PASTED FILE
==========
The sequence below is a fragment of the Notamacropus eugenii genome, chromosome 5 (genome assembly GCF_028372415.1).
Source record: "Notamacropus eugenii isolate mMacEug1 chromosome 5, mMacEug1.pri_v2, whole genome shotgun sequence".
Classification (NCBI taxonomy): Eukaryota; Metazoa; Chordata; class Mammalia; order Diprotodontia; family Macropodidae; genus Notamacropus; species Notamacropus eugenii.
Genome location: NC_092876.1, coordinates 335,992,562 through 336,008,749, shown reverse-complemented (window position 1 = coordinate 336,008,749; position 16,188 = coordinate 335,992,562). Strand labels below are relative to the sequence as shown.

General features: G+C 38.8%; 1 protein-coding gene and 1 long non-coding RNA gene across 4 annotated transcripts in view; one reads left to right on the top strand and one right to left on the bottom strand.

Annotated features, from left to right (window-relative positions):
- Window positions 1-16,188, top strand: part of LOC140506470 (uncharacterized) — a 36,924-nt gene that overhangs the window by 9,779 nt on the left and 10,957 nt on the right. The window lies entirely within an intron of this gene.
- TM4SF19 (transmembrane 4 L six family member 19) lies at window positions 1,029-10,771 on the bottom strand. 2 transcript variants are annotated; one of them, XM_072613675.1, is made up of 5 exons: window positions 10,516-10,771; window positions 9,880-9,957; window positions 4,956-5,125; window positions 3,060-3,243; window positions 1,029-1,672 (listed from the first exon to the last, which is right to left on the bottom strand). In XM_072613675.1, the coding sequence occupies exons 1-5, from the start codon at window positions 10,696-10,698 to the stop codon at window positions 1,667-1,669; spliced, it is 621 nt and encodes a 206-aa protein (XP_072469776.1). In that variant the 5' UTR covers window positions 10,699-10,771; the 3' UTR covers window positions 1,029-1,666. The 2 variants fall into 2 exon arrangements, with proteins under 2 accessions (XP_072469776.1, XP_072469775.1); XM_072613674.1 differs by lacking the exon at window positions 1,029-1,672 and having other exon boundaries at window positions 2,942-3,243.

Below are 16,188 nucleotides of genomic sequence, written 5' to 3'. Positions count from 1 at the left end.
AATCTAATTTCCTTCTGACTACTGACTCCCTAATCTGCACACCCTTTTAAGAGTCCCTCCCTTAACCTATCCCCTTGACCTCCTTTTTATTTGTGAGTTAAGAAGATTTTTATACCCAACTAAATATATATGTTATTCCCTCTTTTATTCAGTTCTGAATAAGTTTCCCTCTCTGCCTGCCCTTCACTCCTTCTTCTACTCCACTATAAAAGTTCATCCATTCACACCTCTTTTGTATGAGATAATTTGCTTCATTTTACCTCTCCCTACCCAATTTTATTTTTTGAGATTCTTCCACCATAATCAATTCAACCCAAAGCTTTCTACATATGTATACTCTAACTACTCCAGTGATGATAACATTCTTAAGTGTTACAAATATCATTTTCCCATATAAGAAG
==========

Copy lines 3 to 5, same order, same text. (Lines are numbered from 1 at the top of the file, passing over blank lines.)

Classification (NCBI taxonomy): Eukaryota; Metazoa; Chordata; class Mammalia; order Diprotodontia; family Macropodidae; genus Notamacropus; species Notamacropus eugenii.
Genome location: NC_092876.1, coordinates 335,992,562 through 336,008,749, shown reverse-complemented (window position 1 = coordinate 336,008,749; position 16,188 = coordinate 335,992,562). Strand labels below are relative to the sequence as shown.

General features: G+C 38.8%; 1 protein-coding gene and 1 long non-coding RNA gene across 4 annotated transcripts in view; one reads left to right on the top strand and one right to left on the bottom strand.